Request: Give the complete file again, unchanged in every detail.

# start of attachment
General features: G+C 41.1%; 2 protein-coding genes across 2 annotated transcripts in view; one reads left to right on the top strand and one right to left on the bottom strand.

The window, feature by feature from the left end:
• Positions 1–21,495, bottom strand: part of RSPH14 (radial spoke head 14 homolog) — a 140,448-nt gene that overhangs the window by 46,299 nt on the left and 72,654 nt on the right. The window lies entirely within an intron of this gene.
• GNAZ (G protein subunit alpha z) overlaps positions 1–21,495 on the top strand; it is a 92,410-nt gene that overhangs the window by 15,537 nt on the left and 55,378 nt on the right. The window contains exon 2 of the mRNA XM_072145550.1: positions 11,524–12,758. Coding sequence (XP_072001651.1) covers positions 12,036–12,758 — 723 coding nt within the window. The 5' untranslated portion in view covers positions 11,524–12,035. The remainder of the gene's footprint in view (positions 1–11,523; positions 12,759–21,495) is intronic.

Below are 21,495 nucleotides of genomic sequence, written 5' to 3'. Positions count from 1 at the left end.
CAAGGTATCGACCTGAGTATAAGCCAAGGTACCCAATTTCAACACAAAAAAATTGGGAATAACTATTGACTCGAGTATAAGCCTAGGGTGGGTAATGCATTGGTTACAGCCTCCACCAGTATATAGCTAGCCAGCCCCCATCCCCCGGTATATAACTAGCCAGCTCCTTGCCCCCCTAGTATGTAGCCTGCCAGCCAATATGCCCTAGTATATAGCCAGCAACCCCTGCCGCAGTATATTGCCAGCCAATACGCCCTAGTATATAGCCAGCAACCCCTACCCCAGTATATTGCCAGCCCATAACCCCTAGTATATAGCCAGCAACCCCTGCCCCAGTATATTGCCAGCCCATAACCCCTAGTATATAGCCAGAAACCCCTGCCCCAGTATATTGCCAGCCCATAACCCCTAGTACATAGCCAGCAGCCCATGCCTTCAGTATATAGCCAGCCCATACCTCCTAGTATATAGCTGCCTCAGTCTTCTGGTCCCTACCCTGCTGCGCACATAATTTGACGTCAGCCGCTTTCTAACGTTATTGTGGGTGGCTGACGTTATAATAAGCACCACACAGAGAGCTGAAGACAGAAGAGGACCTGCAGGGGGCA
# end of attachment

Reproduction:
General features: G+C 41.1%; 2 protein-coding genes across 2 annotated transcripts in view; one reads left to right on the top strand and one right to left on the bottom strand.

The window, feature by feature from the left end:
• Positions 1–21,495, bottom strand: part of RSPH14 (radial spoke head 14 homolog) — a 140,448-nt gene that overhangs the window by 46,299 nt on the left and 72,654 nt on the right. The window lies entirely within an intron of this gene.
• GNAZ (G protein subunit alpha z) overlaps positions 1–21,495 on the top strand; it is a 92,410-nt gene that overhangs the window by 15,537 nt on the left and 55,378 nt on the right. The window contains exon 2 of the mRNA XM_072145550.1: positions 11,524–12,758. Coding sequence (XP_072001651.1) covers positions 12,036–12,758 — 723 coding nt within the window. The 5' untranslated portion in view covers positions 11,524–12,035. The remainder of the gene's footprint in view (positions 1–11,523; positions 12,759–21,495) is intronic.

Below are 21,495 nucleotides of genomic sequence, written 5' to 3'. Positions count from 1 at the left end.
CAAGGTATCGACCTGAGTATAAGCCAAGGTACCCAATTTCAACACAAAAAAATTGGGAATAACTATTGACTCGAGTATAAGCCTAGGGTGGGTAATGCATTGGTTACAGCCTCCACCAGTATATAGCTAGCCAGCCCCCATCCCCCGGTATATAACTAGCCAGCTCCTTGCCCCCCTAGTATGTAGCCTGCCAGCCAATATGCCCTAGTATATAGCCAGCAACCCCTGCCGCAGTATATTGCCAGCCAATACGCCCTAGTATATAGCCAGCAACCCCTACCCCAGTATATTGCCAGCCCATAACCCCTAGTATATAGCCAGCAACCCCTGCCCCAGTATATTGCCAGCCCATAACCCCTAGTATATAGCCAGAAACCCCTGCCCCAGTATATTGCCAGCCCATAACCCCTAGTACATAGCCAGCAGCCCATGCCTTCAGTATATAGCCAGCCCATACCTCCTAGTATATAGCTGCCTCAGTCTTCTGGTCCCTACCCTGCTGCGCACATAATTTGACGTCAGCCGCTTTCTAACGTTATTGTGGGTGGCTGACGTTATAATAAGCACCACACAGAGAGCTGAAGACAGAAGAGGACCTGCAGGGGGCA